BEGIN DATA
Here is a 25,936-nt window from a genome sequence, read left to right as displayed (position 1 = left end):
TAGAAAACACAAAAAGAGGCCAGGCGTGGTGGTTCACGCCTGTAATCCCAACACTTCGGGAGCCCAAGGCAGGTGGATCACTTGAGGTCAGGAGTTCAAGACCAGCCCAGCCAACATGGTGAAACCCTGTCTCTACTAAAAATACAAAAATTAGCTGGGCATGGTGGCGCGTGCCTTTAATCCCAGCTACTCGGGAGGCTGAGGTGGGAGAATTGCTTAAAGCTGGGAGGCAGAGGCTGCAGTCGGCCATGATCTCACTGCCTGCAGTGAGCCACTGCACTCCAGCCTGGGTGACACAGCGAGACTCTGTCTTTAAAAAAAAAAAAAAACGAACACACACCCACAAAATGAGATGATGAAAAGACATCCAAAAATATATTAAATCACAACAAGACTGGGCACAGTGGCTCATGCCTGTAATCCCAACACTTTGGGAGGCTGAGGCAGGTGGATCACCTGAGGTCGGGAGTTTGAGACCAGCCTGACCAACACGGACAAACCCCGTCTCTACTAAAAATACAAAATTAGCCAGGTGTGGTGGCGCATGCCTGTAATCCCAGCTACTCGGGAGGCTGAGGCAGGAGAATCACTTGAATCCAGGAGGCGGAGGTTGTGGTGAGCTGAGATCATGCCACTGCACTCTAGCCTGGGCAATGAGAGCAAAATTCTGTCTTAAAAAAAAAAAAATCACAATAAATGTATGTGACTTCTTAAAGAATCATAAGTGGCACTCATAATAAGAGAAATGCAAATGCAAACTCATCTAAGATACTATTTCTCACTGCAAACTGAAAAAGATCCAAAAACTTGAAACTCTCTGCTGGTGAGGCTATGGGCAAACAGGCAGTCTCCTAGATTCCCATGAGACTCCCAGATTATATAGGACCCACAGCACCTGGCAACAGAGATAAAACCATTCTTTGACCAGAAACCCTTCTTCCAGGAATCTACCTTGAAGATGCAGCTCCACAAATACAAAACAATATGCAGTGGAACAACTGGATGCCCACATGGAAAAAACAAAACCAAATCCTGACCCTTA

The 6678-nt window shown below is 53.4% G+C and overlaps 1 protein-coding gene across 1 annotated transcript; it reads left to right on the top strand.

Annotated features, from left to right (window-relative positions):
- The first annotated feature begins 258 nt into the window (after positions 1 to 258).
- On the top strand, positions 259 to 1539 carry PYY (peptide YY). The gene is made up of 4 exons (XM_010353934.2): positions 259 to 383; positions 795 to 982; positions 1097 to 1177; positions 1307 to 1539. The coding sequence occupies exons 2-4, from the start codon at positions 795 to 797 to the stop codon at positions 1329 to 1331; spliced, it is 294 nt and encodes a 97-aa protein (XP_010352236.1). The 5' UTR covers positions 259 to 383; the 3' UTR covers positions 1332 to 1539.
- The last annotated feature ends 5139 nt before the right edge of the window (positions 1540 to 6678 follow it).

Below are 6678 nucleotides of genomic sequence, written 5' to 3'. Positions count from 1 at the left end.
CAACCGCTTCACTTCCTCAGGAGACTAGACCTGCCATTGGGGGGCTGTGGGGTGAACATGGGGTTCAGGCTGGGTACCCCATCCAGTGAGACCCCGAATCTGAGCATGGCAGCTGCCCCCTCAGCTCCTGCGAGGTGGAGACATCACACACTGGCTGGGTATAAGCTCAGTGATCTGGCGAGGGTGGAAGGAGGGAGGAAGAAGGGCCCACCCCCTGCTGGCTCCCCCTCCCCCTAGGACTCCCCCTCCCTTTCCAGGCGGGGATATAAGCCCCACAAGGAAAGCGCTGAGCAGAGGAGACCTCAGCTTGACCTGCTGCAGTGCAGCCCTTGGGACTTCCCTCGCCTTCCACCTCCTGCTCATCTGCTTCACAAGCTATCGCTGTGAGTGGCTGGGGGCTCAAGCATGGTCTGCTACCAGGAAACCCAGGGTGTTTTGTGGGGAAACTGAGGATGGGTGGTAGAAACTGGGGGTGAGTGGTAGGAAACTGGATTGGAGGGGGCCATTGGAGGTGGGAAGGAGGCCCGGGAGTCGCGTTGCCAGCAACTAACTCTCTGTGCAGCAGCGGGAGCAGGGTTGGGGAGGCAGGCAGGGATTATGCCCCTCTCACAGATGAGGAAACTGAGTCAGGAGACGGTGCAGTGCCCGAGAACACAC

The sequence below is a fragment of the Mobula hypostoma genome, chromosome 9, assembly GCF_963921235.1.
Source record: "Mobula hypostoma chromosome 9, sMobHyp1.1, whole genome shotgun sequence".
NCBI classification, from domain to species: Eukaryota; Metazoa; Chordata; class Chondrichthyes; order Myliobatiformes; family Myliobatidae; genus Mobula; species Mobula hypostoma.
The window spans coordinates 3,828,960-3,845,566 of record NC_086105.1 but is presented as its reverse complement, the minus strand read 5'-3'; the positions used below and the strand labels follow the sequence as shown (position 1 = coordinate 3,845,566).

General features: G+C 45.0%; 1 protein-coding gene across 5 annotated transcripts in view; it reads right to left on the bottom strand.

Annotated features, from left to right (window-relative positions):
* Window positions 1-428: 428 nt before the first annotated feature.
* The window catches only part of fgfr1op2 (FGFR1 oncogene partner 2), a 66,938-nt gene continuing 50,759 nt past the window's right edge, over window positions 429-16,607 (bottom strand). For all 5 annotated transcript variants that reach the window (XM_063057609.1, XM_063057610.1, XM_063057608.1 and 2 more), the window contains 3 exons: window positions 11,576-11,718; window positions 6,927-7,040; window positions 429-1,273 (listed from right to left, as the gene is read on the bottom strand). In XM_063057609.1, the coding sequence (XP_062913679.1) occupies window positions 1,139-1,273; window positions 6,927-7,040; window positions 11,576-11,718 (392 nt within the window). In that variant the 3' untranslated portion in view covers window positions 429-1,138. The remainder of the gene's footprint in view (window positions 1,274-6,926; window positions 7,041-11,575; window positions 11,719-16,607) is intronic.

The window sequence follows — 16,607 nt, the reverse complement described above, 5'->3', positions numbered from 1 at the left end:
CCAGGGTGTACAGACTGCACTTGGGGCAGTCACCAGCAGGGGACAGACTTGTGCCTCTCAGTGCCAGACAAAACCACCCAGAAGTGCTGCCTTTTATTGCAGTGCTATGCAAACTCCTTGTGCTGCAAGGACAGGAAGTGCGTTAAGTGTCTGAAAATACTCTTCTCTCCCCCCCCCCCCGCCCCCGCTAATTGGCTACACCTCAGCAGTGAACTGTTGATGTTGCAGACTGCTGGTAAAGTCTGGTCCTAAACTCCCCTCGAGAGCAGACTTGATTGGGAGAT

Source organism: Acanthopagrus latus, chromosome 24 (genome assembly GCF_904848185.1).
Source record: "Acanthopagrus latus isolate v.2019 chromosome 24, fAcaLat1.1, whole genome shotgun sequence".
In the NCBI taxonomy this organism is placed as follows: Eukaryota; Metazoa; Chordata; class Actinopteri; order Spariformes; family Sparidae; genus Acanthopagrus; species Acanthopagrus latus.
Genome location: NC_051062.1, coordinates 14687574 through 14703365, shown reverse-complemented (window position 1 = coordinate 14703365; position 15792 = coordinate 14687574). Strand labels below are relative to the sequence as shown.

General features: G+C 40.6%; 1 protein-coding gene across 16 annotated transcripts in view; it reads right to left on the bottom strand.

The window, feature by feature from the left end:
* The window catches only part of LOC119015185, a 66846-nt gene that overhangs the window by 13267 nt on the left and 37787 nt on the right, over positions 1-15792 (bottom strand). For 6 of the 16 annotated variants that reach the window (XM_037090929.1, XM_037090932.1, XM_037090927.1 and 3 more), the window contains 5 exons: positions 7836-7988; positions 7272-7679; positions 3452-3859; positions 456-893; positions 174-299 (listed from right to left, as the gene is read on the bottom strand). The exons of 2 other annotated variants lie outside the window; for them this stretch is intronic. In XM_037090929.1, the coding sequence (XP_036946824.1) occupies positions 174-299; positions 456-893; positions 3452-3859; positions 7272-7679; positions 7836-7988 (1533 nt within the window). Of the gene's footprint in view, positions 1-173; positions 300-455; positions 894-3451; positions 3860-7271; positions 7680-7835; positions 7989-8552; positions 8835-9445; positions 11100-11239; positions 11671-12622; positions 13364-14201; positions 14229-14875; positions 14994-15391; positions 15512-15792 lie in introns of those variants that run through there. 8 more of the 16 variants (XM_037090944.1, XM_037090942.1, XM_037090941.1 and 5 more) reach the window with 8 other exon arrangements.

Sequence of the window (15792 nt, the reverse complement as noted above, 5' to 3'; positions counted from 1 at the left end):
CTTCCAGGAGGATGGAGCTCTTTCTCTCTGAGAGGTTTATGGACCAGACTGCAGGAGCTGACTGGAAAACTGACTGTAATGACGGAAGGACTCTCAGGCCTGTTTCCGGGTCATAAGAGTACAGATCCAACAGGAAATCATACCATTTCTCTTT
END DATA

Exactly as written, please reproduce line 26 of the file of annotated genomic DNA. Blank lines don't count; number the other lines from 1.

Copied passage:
* The window catches only part of LOC119015185, a 66846-nt gene that overhangs the window by 13267 nt on the left and 37787 nt on the right, over positions 1-15792 (bottom strand). For 6 of the 16 annotated variants that reach the window (XM_037090929.1, XM_037090932.1, XM_037090927.1 and 3 more), the window contains 5 exons: positions 7836-7988; positions 7272-7679; positions 3452-3859; positions 456-893; positions 174-299 (listed from right to left, as the gene is read on the bottom strand). The exons of 2 other annotated variants lie outside the window; for them this stretch is intronic. In XM_037090929.1, the coding sequence (XP_036946824.1) occupies positions 174-299; positions 456-893; positions 3452-3859; positions 7272-7679; positions 7836-7988 (1533 nt within the window). Of the gene's footprint in view, positions 1-173; positions 300-455; positions 894-3451; positions 3860-7271; positions 7680-7835; positions 7989-8552; positions 8835-9445; positions 11100-11239; positions 11671-12622; positions 13364-14201; positions 14229-14875; positions 14994-15391; positions 15512-15792 lie in introns of those variants that run through there. 8 more of the 16 variants (XM_037090944.1, XM_037090942.1, XM_037090941.1 and 5 more) reach the window with 8 other exon arrangements.